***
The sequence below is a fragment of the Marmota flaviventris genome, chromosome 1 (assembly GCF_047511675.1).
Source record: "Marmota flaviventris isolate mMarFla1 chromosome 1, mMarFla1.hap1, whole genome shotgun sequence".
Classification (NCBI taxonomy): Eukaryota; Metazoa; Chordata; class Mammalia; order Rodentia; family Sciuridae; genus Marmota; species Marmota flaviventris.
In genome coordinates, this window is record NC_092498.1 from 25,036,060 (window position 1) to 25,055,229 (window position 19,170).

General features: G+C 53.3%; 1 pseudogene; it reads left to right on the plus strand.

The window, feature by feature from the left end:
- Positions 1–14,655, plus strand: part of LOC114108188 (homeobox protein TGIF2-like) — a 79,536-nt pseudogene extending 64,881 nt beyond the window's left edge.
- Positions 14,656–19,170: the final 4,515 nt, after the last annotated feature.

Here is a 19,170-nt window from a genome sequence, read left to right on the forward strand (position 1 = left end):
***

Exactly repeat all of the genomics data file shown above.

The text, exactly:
The sequence below is a fragment of the Marmota flaviventris genome, chromosome 1 (assembly GCF_047511675.1).
Source record: "Marmota flaviventris isolate mMarFla1 chromosome 1, mMarFla1.hap1, whole genome shotgun sequence".
Classification (NCBI taxonomy): Eukaryota; Metazoa; Chordata; class Mammalia; order Rodentia; family Sciuridae; genus Marmota; species Marmota flaviventris.
In genome coordinates, this window is record NC_092498.1 from 25,036,060 (window position 1) to 25,055,229 (window position 19,170).

General features: G+C 53.3%; 1 pseudogene; it reads left to right on the plus strand.

The window, feature by feature from the left end:
- Positions 1–14,655, plus strand: part of LOC114108188 (homeobox protein TGIF2-like) — a 79,536-nt pseudogene extending 64,881 nt beyond the window's left edge.
- Positions 14,656–19,170: the final 4,515 nt, after the last annotated feature.

Here is a 19,170-nt window from a genome sequence, read left to right on the forward strand (position 1 = left end):